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Thanks for the input Jacques. Based on the research I did, I could find nothing that prohibited restricting a prime from also being a sub to another prime in their proposal. But you did bring to light some interesting information with FAR Subpart 9.6. You bring up a good question regarding, "Can a sub team with multiple primes?" I also asked myself that same question yesterday. While doing my research I did find some GAO case law regarding subs teaming with multiple primes. These cases generally involved the requirement for Certificate of Independent Price Determination (FAR 52.203-2), and allegations of price collusion. I think Don asked the question that gets right to the point; What would be your justification for including the restrictive provision? My recommendation to my boss was that we not do it, unless we have some valid reason to do so, which I do not know about.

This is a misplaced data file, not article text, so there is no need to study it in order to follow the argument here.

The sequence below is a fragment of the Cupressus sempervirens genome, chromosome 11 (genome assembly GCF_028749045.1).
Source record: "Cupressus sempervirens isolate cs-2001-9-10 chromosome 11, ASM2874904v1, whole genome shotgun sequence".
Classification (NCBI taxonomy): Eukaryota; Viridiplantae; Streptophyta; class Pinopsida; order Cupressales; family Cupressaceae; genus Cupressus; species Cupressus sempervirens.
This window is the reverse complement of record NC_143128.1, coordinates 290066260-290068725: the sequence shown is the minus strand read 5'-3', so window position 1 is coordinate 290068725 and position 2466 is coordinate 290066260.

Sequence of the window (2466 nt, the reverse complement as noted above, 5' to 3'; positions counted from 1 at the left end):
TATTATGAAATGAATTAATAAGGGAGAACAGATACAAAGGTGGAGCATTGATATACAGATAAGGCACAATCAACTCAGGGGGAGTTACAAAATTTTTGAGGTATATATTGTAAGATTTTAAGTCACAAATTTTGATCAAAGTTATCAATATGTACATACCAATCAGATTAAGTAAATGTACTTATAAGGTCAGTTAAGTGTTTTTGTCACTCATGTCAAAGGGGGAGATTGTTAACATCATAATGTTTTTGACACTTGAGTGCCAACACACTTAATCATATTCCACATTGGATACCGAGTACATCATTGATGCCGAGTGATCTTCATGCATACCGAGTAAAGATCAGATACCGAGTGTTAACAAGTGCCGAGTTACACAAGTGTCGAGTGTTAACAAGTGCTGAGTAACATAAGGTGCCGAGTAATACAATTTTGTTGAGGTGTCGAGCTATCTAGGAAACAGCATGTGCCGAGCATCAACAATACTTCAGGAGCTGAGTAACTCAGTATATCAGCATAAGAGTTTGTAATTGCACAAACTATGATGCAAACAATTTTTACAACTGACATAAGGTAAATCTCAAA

In construction, subs often either team with one prospective prime or provide proposals to multiple firms. They don't have to price their offer the same to every prime. There may be differences in scope or requirements between primes, differences in working relationships, differences between firms in how they treat their subs, how they cooperate with their subs, how they manage their subs, risk allocation or other prior experience factors. Generally speaking, I think that a prime would be foolish to share its general pricing information with a non-teaming partner and a sub would be foolish to share its pricing information to other primes. And it may be illegal and/ or a tort to do so under many circumstances. A flat restriction on subs from proposing to multiple primes would be "unwise" and perhaps an unlawful restraint on free trade. Ask your lwyer.

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Guest Vern Edwards

I asked my boss why would we want to prohibit a vendor from submitting as a prime, and also be a sub on a different vendor's proposal, and her response was , "why would we not want to prohibit it?"; find some justification to prohibit it.

If you have quoted your boss literally, then your boss was being an idiot.